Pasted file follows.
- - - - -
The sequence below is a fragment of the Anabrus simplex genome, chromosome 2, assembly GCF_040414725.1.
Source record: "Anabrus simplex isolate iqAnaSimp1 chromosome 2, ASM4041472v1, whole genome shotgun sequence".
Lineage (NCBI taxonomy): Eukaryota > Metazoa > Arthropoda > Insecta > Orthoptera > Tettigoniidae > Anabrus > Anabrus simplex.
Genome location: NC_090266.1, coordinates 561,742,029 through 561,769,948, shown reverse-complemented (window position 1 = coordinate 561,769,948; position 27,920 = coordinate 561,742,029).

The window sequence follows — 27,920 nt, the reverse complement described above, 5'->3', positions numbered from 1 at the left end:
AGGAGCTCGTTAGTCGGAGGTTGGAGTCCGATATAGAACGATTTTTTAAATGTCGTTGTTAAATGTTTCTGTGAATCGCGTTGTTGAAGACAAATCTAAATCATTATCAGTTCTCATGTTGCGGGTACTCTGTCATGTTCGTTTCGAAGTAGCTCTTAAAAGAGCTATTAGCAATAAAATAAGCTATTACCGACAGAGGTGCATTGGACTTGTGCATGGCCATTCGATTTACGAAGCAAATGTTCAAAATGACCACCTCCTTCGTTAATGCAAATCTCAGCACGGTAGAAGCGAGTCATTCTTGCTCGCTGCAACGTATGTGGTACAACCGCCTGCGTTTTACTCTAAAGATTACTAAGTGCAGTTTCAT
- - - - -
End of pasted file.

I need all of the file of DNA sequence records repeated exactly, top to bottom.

The sequence below is a fragment of the Anabrus simplex genome, chromosome 2, assembly GCF_040414725.1.
Source record: "Anabrus simplex isolate iqAnaSimp1 chromosome 2, ASM4041472v1, whole genome shotgun sequence".
Lineage (NCBI taxonomy): Eukaryota > Metazoa > Arthropoda > Insecta > Orthoptera > Tettigoniidae > Anabrus > Anabrus simplex.
Genome location: NC_090266.1, coordinates 561,742,029 through 561,769,948, shown reverse-complemented (window position 1 = coordinate 561,769,948; position 27,920 = coordinate 561,742,029).

The window sequence follows — 27,920 nt, the reverse complement described above, 5'->3', positions numbered from 1 at the left end:
AGGAGCTCGTTAGTCGGAGGTTGGAGTCCGATATAGAACGATTTTTTAAATGTCGTTGTTAAATGTTTCTGTGAATCGCGTTGTTGAAGACAAATCTAAATCATTATCAGTTCTCATGTTGCGGGTACTCTGTCATGTTCGTTTCGAAGTAGCTCTTAAAAGAGCTATTAGCAATAAAATAAGCTATTACCGACAGAGGTGCATTGGACTTGTGCATGGCCATTCGATTTACGAAGCAAATGTTCAAAATGACCACCTCCTTCGTTAATGCAAATCTCAGCACGGTAGAAGCGAGTCATTCTTGCTCGCTGCAACGTATGTGGTACAACCGCCTGCGTTTTACTCTAAAGATTACTAAGTGCAGTTTCAT